A health economist’s job is to provide data to help decision-makers determine the best use of limited public resources. We assess and compare the costs and benefits of different interventions and then communicate the data to decision-makers. When policymakers make evidence-based decisions guided by health economic data, the country’s communities, economy, and health system benefit.
As health economists focused on economics of vaccines, we have seen this first-hand. While the data is rarely perfect, utilizing all available evidence to inform country decision-making on vaccine introduction has long-term benefits. Health economics can improve an immunization program’s reach, impact, and sustainability. Strong health systems depend on evidence-based decision-making. And this evidence depends on local researchers who are proactive and engaged in sharing their research.
As the African Health Economics and Policy Association (AfHEA) hosts its sixth Scientific Conference in Kigali, Rwanda, this week, we are grateful for the opportunity to share our economic analyses on typhoid in Malawi. We are encouraged by the wide variety of local economic research being shared. The conversations hosted by the conference will help inform how such evidence can strengthen local, national, and regional health systems in the African region.
Evidence-based TCV strategies: An example from Malawi
The Ministry of Health in Malawi, where a heavy burden of typhoid is increasingly resistant to treatment, has considered typhoid conjugate vaccine (TCV) introduction. Global analyses have already predicted that TCV introduction would be cost-effective in Malawi, but more country-specific data helps inform specific strategy decisions. The Typhoid Vaccine Acceleration Consortium (TyVAC), which includes PATH and the Malawi-Liverpool-Wellcome Trust, among other partners, worked with the MOH, Mzuzu Central Hospital, and the World Health Organization to conduct a cost of delivery analysis for TCVs in Malawi. TyVAC also conducted a cost of illness study to assess the economic burden associated with typhoid in Blantyre, Malawi.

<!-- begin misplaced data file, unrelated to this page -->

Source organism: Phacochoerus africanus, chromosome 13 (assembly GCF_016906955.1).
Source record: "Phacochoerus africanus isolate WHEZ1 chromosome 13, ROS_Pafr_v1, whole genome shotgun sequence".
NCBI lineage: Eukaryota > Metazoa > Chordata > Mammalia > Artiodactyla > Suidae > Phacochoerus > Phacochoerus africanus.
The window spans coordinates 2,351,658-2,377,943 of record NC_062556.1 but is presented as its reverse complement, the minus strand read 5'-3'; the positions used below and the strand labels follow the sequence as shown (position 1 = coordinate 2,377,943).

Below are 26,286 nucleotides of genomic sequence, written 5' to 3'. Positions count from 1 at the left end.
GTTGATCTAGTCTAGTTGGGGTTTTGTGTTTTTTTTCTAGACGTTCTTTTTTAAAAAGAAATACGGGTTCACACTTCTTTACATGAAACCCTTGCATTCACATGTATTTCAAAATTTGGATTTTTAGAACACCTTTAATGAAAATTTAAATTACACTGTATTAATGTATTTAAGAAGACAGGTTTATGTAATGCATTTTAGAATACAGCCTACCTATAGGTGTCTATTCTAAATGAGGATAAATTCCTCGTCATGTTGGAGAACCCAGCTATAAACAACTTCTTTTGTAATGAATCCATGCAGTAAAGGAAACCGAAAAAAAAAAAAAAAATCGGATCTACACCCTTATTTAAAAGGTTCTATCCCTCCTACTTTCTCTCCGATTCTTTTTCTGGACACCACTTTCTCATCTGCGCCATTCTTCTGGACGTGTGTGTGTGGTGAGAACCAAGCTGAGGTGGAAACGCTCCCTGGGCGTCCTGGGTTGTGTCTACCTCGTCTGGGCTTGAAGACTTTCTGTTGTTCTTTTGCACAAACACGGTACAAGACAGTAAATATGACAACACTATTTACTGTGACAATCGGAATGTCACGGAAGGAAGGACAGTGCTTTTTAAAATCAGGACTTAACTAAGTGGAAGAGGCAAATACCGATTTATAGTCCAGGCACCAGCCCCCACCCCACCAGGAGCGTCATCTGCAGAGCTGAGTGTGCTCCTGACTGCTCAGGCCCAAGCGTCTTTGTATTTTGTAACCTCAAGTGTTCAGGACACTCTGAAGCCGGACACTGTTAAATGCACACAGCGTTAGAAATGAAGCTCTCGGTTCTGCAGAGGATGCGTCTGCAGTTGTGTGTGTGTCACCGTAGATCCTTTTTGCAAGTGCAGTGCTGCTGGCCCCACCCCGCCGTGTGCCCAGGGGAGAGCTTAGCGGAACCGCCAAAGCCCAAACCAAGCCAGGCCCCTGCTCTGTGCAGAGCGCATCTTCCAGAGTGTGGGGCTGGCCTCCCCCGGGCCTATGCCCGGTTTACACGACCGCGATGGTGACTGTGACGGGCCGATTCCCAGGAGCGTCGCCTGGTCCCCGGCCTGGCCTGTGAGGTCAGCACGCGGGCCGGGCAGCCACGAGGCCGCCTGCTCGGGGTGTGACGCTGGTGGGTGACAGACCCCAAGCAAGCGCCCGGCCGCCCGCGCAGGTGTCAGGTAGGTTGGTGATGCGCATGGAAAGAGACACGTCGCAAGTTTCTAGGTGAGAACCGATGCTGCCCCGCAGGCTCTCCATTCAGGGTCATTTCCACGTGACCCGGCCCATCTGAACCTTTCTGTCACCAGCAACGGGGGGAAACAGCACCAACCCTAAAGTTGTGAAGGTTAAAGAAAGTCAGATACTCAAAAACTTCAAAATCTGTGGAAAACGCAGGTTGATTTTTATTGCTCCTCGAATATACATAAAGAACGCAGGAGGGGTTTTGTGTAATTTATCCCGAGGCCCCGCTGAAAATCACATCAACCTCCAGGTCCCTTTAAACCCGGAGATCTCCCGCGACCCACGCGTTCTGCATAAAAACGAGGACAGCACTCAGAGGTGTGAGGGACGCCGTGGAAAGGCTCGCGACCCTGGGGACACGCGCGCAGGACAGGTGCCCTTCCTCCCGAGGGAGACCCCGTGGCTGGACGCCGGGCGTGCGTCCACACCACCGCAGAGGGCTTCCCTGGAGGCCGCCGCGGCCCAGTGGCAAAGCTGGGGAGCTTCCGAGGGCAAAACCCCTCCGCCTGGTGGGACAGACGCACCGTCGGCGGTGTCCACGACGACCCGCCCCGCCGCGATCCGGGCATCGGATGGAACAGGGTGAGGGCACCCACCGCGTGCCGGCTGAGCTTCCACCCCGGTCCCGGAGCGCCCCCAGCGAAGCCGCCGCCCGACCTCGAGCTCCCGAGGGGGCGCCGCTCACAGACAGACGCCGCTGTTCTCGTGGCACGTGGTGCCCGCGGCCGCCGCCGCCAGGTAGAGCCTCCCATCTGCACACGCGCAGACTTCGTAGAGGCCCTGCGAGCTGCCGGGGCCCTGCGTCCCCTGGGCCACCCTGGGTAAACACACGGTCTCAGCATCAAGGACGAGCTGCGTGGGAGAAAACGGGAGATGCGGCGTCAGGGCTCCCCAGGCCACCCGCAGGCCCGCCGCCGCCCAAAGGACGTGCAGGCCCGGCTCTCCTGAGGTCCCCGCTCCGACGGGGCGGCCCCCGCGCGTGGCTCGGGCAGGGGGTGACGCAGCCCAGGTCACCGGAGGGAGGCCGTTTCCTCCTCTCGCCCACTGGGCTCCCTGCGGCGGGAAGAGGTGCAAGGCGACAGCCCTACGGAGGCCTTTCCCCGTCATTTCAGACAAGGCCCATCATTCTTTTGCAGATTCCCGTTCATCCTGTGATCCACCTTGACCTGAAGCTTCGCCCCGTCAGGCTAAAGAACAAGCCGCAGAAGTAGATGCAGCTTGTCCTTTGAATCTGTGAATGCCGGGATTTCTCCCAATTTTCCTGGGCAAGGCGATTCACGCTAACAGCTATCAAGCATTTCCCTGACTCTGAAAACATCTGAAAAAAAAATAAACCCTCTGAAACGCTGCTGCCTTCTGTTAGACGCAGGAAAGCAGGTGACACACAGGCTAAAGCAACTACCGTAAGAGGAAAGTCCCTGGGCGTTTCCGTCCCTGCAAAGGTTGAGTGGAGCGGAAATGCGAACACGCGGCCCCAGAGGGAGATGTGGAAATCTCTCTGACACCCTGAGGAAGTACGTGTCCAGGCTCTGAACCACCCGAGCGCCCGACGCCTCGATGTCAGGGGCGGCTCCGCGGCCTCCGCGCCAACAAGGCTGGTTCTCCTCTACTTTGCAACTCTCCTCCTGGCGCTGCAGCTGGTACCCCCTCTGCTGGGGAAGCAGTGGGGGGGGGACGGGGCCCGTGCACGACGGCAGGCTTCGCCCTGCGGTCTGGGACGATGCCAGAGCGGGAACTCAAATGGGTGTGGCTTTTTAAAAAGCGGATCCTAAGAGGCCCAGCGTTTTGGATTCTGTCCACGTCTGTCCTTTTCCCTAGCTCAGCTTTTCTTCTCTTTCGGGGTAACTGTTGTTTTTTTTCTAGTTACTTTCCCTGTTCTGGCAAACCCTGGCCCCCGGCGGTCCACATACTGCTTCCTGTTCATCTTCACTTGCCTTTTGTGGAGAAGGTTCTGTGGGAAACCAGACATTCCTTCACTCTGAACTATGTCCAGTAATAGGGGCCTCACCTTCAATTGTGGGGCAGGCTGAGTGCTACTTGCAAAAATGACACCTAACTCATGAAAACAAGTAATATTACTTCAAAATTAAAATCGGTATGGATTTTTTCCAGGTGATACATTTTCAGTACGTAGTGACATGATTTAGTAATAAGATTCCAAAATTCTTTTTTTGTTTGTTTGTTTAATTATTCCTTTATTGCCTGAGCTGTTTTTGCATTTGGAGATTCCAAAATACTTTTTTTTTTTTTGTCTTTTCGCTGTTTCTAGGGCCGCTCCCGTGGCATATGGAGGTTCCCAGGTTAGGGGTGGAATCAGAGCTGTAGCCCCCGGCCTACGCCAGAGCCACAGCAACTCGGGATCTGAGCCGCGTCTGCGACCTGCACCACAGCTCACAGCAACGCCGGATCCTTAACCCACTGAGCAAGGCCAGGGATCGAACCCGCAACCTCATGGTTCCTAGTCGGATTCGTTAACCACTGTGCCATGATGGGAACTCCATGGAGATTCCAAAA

Our goal for both studies was to help the MOH assess the full economic implications of TCV introduction in Malawi. Thankfully, the MOH made the decision to introduce TCV and is currently planning for an introductory campaign in late 2022.
We are presenting these findings at AfHEA in the hopes that the data will help inform other decision-makers in the African region as they assess the value and feasibility of TCV introduction in their countries. Other countries can use data from Malawi to inform their own decision-making or inspire similar studies in their countries.
Local economic data: a driver of equity and resilience in health systems
When available and disseminated, economic data can be a force for both equity and resilience. Health economic analyses can help inform how, where, and when to implement interventions to improve equity within and between countries. The impact is stronger when the data and analysis are conducted within a country by—or in partnership with—local health economists and other local stakeholders. While is it neither feasible nor necessary to have every locality conduct its own study, local data drives local decisions.
To foster more resilient and equitable health systems in African countries, we need to build local health economic capacity. We must also root our analyses in the context of country policymaking. Bringing together health economic stakeholders from the African region—as this conference is doing—is crucial to achieving such progress.
Photo (top): A pharmacist at the Malawi Liverpool Wellcome Trust Pharmacy prepares typhoid conjugate vaccine (TCV) for the efficacy trial in Malawi in 2018. Economic data in addition to this efficacy data will help inform Malawi’s TCV introduction strategy.